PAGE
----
It is important to understand that, like cults, the power of ideological bubbles lies in the fact that they are unfalsifiable. An unfalsifiable theory is one in which someone who subscribes to that theory can suggest no conceivable evidence that would prove the theory wrong. Once targeted, whatever you say that does not align with the ideology is further evidence in support of the ideology.

For instance, ‘white fragility,’ may be demonstrated by the, “outward display of emotions such as anger, fear, and guilt, and behaviors such as argumentation, silence, and leaving the stress-inducing situation”. In other words, if you are white and your accuser is minded to do so, any reaction to an identity politics argument other than agreement, even if you walk away from the discussion, may be used as evidence of white fragility.

And there is more to it than just white fragility. Proponents of identity politics have all bases covered and people of any background may come under attack. If you are from an ethnic minority and you reject identity politics then the explanation is that you must have internalised your oppression. This is a dehumanising ideology that rejects the role of human agency in forming a viewpoint and instead suggests that viewpoint is the result of external characteristics.

It is something of an indictment that the humanities departments of our universities would let unfalsifiable theories gain so much traction without challenge. However, as far as EduTwitter is concerned, an unfalsifiable view is one that it is pointless engaging with.

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6 thoughts on “EduTwitter advice

    1. basic argumentation? Or just teaching kids how to read, write and do maths? Throw a bit of science and history in there and…voila.

    2. What about teaching knowledge about different arguments or viewpoints including their history and why some are more popular. (For the sake of argument with no student debate even though that could be beneficial). This would likely reduce conflict and improve understanding. This is largely domain specific with only a little transfer. At least at first. My experience of heated arguments is that people are unaware of the structure of the opposing view with definitions at the heart of the issue. (I disagree with Greg on that). The advise to walk away is still good though though I struggle to follow it.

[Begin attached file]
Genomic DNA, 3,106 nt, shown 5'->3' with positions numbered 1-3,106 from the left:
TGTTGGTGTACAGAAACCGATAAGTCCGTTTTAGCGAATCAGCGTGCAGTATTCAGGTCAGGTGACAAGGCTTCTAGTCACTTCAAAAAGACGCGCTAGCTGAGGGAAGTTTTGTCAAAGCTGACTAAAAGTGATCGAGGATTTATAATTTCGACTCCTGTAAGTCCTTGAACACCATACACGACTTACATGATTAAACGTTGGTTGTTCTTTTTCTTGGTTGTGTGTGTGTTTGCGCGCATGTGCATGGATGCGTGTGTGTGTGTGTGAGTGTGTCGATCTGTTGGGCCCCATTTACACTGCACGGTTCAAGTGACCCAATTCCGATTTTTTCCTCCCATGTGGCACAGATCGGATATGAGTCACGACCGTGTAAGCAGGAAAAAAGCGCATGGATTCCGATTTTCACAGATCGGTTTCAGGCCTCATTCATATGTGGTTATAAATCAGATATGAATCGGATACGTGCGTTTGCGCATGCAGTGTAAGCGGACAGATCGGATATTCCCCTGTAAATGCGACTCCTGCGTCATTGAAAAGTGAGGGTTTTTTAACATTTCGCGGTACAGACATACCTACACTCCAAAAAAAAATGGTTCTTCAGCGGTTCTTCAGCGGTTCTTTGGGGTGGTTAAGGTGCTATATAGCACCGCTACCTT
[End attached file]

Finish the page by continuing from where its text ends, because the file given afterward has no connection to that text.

1. Hmmm…. I think it’s important to acquire domain specific knowledge. For instance, when the concept of ‘white fragility’ came onto my radar I researched it and read Robin DiAngelo’s essay. Most would I assume I wouldn’t do this, but to defeat a domain specific argument you always need domain specific knowledge. And, to be honest, when I started reading the essay, I wasn’t sure how it was going to go. There’s actually a lot she gets right.

      2. Apologies Greg I meant my focus on definitions being central and discussing them unavoidable if you want to progress ( though I agree walking away is often the only sensible option).
        I got the argument about domain specific knowledge primarily from your blog so I know your position on it.
        I reread my comment and I can see it wasn’t clear.
        Sorry.

  1. Greg – There’s probably not a great deal we would agree on, but I thought I would just say I’m entirely with you on the subject of the unsuitability of Twitter for discussing complex educational issues!